American Vandal: A Parody of Deep Dive Documentaries: AV Club Investigates Vandalism
September 17, 2017 9:05 AM - Season 1 (Full Season) - Subscribe

When the class troublemaker is blamed for the spraypainting of dicks on every car in the faculty parking lot, two intrepid reporters from the school's morning announcement program tear apart the case against him in this eight part mockumentary. Produced for Netflix and very reminiscent of it's Making a Murderer, this spot on parody of long form investigative docmunetaries distinguishes itself by allowing its characters to grow beyond the stereotypes of nerds, jocks, and burnouts. At some point after the first few episodes you realize it stopped being just a comedy and has become as complex and asorbing a mystery as the documentaries its meant to mock.

Mike Hale in the New York Times doesn't like its seriousness.

TechCrunch's Derrell Etherington of Original Content (about 45 minutes in, spoilers revealed) likes how dumb details at the beginning play a significant roll in the latter half of the series. He thinks it's well worth making the commitment all the way through to the end.

Mark Titus at the Ringer thinks they've pulled off the impossible and turned a dick joke into a work of art.

An interview with the creators, Tony Yacenda and Dan Perrault.

"Indeed, few shows I've seen catch high school society, with its self-contained seriousness, as well as "American Vandal" does, as well as the mix of innocence and experience, confusion and certitude that mark that age. It’s as engrossing as the series it set out to satirize and moving in ways you would not expect. A story well told is a story well told, however it comes together."— Robert Lloyd, Los Angeles Times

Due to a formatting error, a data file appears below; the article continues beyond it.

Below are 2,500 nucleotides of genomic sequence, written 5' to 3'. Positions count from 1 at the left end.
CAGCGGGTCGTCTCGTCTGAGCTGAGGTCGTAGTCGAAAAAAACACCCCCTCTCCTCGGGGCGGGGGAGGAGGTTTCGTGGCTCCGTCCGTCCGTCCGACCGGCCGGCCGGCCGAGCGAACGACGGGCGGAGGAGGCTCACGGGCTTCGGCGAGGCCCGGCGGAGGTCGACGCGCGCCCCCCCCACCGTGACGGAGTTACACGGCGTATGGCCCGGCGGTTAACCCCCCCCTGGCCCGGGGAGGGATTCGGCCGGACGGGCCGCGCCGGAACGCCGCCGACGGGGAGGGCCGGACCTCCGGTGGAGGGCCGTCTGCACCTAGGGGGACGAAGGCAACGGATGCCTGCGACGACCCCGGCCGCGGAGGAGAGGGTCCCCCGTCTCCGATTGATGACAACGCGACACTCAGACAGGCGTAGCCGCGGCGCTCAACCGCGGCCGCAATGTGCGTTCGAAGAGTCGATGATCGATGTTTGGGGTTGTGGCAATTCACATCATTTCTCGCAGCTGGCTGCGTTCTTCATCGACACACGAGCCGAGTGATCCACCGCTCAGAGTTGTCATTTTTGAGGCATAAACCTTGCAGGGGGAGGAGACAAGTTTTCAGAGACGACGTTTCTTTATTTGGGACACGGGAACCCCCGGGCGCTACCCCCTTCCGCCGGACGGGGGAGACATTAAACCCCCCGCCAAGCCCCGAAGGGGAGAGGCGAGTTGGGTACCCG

posted by Stanczyk (18 comments total) 7 users marked this as a favorite
 
this show takes itself too seriously, but that resulted in me watching all eight episodes in one night, sooooo ¯\_(ツ)_/¯

the show is truly hilarious at certain points though. the creators admitted in their mashable interview that they cut some of the funniest moments out in order to make it feel less like a mockumentary. my question then is what exactly is the point of all this? the concept alone is absurd enough and done well enough to be funny for a few episodes but once you're invested that kind of falls the way and it just feels like an incredibly low stakes mystery. and the jokes are fewer and farther apart as the show continues.

i did think that the show perfectly captured that sort of absurd self seriousness of high school. i liked it well enough. i just wish there had been more jokes.
posted by JimBennett at 10:19 AM on September 17, 2017 [4 favorites]


I have no idea whether to recommend this to anyone. I think I am comfortable recommending to anyone they watch the first one or two episodes -- especially if you've been keeping up with these true crime docs (me: Serial, The Jinx, Making of a Murderer, and The Keepers... so, yeah, that's me) -- and then seeing if you want to keep watching.

Beware, though: I, too, ended up bingeing all eight even though I certainly didn't plan to and sort of expected to bail every time I started a new episode. But it ends up having that same sort of compulsive "watch one more to see what the deal is with the cliffhanger episode-end" thing these shows do. Even though it's fictional and parody and is about 27 Dicks on 27 Cars (surely soon to be a band name).

It is meticulous in recreating every nuance of these shows. Everything is spot-on and that's quite impressive alone. The acting is amazing -- every one of the high-schools kids feels absolutely real at all times. Mr. Kraz is the most obvious comedy character and therefore doesn't have that cinema verite feel. But the kids do, even when it's getting in some great jokes.

A lot of the humor is teenage boy stuff, but that fits with the subject matter. And although I'm kinda touch-and-go with the dick jokes, I was mostly okay with it and a few had me really laughing.

It has some serious things to say at the end, but they're all obvious and I don't think that quite worked. I was surprised to find some of the drama toward the end quite affecting, such as the break-up scene and especially Dylan's "I'm not dumb" scene, which broke my heart.

The actor playing Dylan deserves critical recognition because he had a lot of work to do and he had to do it very well with no missteps. And he did. Really, though I'm repeating myself, all the actors playing the kids were extremely good.